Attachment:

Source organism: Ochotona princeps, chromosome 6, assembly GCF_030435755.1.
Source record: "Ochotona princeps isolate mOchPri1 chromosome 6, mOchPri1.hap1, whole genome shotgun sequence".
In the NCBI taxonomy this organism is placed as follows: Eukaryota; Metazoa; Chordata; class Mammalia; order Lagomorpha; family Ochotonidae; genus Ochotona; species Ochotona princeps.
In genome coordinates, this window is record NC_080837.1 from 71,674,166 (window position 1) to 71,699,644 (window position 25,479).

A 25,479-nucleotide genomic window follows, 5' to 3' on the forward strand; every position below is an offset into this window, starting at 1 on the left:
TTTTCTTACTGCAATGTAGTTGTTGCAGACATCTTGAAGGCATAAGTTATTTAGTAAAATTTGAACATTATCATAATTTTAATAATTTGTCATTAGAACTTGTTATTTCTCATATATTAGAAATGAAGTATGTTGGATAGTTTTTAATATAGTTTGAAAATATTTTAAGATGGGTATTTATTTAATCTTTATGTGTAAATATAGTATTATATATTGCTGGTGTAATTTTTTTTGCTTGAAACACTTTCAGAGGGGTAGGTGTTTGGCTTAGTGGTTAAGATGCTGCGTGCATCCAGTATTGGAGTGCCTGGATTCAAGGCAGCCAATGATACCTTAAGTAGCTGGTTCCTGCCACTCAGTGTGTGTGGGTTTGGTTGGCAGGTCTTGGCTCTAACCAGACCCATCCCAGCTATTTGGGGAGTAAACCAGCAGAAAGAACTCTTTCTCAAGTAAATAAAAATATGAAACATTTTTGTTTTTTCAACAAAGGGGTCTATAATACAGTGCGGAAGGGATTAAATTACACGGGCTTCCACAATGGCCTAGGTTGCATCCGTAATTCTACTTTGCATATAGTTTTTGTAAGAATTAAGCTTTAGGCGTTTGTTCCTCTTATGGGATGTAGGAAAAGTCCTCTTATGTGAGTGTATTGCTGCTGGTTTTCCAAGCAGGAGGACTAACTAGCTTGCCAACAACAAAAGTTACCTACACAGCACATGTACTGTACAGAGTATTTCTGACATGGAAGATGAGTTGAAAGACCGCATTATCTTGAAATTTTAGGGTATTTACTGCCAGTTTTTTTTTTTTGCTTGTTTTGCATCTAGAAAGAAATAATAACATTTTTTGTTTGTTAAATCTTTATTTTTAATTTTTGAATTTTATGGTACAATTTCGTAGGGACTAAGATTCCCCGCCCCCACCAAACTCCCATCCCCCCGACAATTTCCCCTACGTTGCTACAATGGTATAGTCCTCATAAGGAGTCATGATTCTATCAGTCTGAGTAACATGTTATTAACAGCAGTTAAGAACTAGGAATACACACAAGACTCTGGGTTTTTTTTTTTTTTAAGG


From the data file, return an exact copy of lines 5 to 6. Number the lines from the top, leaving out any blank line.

A 25,479-nucleotide genomic window follows, 5' to 3' on the forward strand; every position below is an offset into this window, starting at 1 on the left:
TTTTCTTACTGCAATGTAGTTGTTGCAGACATCTTGAAGGCATAAGTTATTTAGTAAAATTTGAACATTATCATAATTTTAATAATTTGTCATTAGAACTTGTTATTTCTCATATATTAGAAATGAAGTATGTTGGATAGTTTTTAATATAGTTTGAAAATATTTTAAGATGGGTATTTATTTAATCTTTATGTGTAAATATAGTATTATATATTGCTGGTGTAATTTTTTTTGCTTGAAACACTTTCAGAGGGGTAGGTGTTTGGCTTAGTGGTTAAGATGCTGCGTGCATCCAGTATTGGAGTGCCTGGATTCAAGGCAGCCAATGATACCTTAAGTAGCTGGTTCCTGCCACTCAGTGTGTGTGGGTTTGGTTGGCAGGTCTTGGCTCTAACCAGACCCATCCCAGCTATTTGGGGAGTAAACCAGCAGAAAGAACTCTTTCTCAAGTAAATAAAAATATGAAACATTTTTGTTTTTTCAACAAAGGGGTCTATAATACAGTGCGGAAGGGATTAAATTACACGGGCTTCCACAATGGCCTAGGTTGCATCCGTAATTCTACTTTGCATATAGTTTTTGTAAGAATTAAGCTTTAGGCGTTTGTTCCTCTTATGGGATGTAGGAAAAGTCCTCTTATGTGAGTGTATTGCTGCTGGTTTTCCAAGCAGGAGGACTAACTAGCTTGCCAACAACAAAAGTTACCTACACAGCACATGTACTGTACAGAGTATTTCTGACATGGAAGATGAGTTGAAAGACCGCATTATCTTGAAATTTTAGGGTATTTACTGCCAGTTTTTTTTTTTTGCTTGTTTTGCATCTAGAAAGAAATAATAACATTTTTTGTTTGTTAAATCTTTATTTTTAATTTTTGAATTTTATGGTACAATTTCGTAGGGACTAAGATTCCCCGCCCCCACCAAACTCCCATCCCCCCGACAATTTCCCCTACGTTGCTACAATGGTATAGTCCTCATAAGGAGTCATGATTCTATCAGTCTGAGTAACATGTTATTAACAGCAGTTAAGAACTAGGAATACACACAAGACTCTGGGTTTTTTTTTTTTTTAAGG